3. Time Management. As graduate students, we all have our own, individual and personal issues with time management. Maybe for you, it’s trying to figure out how to read everything you need to get through for classes or comps; or how to juggle your preparation for the classes you are taking and those you are teaching; or how to juggle finishing your dissertation with creating dossiers for the job market; or how to juggle work and life or professional and family obligations. This year, I have two especially major time-management issues: how to get my dissertation written, and how to make sure it doesn’t completely swallow my personal life in its wake. Here’s how I might use SMART to help me stay focused on meeting those goals:
S: I will write for one hour each weekday, and spend time each day involved in non-academic and non-responsibility activities with my family (no errands, chores, & etc. during that time.)
M: I will keep a log of my dissertation activity to ensure I meet my daily goal of working for an hour. I will ask my family members to hold me accountable to spending time with them engaged in fun activities instead of work or responsibilities.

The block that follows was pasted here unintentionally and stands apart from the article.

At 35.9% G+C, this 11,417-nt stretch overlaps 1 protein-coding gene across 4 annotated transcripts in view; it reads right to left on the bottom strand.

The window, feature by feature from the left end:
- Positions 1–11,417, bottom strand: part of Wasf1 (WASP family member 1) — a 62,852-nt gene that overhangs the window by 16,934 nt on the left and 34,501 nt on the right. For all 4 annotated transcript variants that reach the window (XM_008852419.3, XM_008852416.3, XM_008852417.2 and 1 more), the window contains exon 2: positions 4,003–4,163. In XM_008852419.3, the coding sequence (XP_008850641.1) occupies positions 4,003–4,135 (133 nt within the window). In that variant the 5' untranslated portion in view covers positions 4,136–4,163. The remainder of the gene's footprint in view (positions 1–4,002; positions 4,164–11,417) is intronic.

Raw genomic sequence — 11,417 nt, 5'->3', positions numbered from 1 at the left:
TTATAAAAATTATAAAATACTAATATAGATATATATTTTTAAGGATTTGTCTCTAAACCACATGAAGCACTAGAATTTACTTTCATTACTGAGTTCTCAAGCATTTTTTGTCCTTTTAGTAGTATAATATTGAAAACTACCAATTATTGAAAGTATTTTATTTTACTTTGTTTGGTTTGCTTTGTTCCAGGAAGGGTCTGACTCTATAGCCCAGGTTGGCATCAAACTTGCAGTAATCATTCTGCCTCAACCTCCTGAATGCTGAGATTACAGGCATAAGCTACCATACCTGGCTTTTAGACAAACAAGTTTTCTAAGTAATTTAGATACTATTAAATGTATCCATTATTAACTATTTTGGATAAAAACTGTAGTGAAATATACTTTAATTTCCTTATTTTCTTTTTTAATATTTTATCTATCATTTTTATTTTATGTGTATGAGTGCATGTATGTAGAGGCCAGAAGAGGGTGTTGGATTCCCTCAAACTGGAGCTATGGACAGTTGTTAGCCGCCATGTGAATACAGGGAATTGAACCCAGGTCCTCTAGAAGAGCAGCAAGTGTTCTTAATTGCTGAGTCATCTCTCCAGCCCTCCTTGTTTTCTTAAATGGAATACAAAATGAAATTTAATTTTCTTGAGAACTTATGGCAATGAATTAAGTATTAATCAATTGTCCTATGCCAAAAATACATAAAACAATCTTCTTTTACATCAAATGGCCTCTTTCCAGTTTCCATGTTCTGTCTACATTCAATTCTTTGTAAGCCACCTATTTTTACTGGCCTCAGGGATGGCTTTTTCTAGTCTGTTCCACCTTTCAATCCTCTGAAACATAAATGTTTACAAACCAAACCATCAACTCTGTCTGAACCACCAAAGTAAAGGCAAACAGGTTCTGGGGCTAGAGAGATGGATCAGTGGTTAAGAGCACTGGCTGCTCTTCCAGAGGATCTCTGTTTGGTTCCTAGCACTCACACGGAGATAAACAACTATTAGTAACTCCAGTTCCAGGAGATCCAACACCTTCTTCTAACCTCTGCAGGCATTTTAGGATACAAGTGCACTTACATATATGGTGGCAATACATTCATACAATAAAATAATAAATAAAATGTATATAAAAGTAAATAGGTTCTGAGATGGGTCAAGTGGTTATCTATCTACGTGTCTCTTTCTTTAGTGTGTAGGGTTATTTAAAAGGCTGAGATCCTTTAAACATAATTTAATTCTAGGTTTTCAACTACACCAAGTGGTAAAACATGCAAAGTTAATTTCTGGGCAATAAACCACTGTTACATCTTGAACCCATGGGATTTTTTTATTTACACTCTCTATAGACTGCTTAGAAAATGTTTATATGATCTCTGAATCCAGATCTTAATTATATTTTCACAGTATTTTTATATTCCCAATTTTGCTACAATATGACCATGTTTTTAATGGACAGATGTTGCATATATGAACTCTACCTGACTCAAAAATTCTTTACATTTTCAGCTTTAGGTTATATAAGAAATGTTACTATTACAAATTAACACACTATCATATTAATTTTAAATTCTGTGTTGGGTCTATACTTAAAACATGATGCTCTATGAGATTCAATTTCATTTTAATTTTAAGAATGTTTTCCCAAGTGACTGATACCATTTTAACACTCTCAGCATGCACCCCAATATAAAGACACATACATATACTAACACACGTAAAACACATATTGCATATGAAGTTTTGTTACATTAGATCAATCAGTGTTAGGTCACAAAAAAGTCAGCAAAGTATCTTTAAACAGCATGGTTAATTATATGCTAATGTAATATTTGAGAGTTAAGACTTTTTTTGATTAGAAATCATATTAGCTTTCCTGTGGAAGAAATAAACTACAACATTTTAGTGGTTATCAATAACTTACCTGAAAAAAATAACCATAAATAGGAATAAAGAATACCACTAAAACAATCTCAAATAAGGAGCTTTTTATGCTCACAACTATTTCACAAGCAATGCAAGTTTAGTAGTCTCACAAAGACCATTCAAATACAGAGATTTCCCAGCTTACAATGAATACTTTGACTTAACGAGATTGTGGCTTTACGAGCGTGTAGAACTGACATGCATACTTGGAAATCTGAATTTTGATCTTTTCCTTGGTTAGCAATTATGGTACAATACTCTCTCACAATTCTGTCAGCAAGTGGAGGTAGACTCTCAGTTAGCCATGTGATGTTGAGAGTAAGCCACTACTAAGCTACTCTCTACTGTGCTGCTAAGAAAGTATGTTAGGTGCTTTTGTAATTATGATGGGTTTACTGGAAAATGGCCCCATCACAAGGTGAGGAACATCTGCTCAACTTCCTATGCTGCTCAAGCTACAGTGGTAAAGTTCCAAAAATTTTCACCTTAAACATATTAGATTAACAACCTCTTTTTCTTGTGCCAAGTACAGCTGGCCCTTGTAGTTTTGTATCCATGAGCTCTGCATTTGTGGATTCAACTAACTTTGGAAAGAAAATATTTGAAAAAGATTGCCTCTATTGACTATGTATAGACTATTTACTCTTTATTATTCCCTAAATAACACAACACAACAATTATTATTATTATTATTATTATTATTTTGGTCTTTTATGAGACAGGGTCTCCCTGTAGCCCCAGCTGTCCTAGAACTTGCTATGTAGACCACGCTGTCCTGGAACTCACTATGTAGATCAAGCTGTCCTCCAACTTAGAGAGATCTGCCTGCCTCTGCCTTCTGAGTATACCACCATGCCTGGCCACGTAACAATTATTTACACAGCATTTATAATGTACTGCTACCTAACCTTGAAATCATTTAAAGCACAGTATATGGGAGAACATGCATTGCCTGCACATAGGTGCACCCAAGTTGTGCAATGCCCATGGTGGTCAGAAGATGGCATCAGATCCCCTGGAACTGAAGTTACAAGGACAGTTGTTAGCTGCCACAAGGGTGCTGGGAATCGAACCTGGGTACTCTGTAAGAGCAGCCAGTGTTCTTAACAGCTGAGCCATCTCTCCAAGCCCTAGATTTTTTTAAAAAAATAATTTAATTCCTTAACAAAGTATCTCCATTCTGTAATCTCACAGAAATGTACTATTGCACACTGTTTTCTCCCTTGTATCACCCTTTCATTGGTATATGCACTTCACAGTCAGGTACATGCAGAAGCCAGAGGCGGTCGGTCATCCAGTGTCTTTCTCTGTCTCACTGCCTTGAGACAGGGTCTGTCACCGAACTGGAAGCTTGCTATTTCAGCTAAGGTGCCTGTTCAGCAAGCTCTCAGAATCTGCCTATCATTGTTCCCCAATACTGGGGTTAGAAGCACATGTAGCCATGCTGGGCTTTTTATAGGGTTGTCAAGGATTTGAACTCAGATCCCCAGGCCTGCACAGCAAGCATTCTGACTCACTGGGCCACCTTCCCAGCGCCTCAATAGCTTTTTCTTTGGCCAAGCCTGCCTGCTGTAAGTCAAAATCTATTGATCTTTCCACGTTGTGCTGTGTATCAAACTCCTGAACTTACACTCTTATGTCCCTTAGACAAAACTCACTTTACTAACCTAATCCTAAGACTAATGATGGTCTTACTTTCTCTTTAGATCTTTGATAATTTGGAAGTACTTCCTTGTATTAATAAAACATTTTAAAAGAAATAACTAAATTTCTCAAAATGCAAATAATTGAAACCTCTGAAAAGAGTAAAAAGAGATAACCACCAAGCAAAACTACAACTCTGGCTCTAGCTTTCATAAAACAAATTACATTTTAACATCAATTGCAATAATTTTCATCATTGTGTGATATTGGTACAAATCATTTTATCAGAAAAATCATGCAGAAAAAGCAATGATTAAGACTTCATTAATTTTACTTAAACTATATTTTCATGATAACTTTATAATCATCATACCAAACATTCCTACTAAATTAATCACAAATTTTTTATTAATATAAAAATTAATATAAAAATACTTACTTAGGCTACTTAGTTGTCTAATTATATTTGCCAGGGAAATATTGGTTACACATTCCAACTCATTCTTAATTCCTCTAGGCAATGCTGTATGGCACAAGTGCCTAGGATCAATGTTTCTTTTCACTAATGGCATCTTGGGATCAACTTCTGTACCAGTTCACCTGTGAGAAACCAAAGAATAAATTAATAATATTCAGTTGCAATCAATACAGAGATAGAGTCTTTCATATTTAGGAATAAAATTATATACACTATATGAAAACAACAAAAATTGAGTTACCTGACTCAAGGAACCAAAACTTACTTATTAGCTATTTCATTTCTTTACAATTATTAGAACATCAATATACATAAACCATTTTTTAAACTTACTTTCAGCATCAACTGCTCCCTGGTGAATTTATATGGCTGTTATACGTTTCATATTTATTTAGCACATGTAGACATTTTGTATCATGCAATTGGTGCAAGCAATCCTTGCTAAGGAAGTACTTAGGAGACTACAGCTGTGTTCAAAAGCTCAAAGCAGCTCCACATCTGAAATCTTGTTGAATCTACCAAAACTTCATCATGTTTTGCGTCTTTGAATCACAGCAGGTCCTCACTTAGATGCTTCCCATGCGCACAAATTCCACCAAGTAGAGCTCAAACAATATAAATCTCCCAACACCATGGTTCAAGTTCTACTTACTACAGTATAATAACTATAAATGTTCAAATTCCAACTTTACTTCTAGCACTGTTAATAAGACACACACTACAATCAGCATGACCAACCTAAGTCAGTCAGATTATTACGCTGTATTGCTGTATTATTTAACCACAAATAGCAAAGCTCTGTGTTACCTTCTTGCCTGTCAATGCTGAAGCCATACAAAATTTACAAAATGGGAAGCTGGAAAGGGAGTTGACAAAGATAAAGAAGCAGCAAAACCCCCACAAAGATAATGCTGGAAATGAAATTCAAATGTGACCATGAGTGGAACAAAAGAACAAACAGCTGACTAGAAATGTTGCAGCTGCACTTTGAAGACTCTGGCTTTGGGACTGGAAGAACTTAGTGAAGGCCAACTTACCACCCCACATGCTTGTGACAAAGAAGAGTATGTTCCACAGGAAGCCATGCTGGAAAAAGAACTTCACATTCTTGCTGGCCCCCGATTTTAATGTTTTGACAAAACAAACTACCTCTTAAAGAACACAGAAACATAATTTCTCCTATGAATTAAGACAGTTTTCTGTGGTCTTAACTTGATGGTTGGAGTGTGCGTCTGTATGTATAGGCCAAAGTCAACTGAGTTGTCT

A: I will identify and use an hour each day specifically for dissertation activities–reading articles or books, taking notes, drafting sections, and revising my work. I will identify and engage in fun and interesting activities with members of my family, like playing games, reading, going for walks, art journaling, doing crafts, or baking or cooking together.
R: This is why I wrote, “an hour each weekday” as the time I intend to spend on my dissertation. We all know that there is NO WAY I am going to finish my dissertation if I ONLY spend an hour a day on it. But some days are going to be busier than others, things are going to come up, and I’m not going to be able to devote 6-8 hours a day, every day, to my dissertation. I can, however, certainly identify and commit to one hour a day, five days a week. Obviously, to achieve my ultimate goal of finishing the dissertation, I’ll need to add substantially to that number whenever I can–but this is about setting discrete, manageable goals towards the big picture. Likewise, realistically I can’t commit large swathes of time every single day to my family (particularly when I am gone two days a week next term)–but I can commit to making sure we spend regular, quality, fun time together.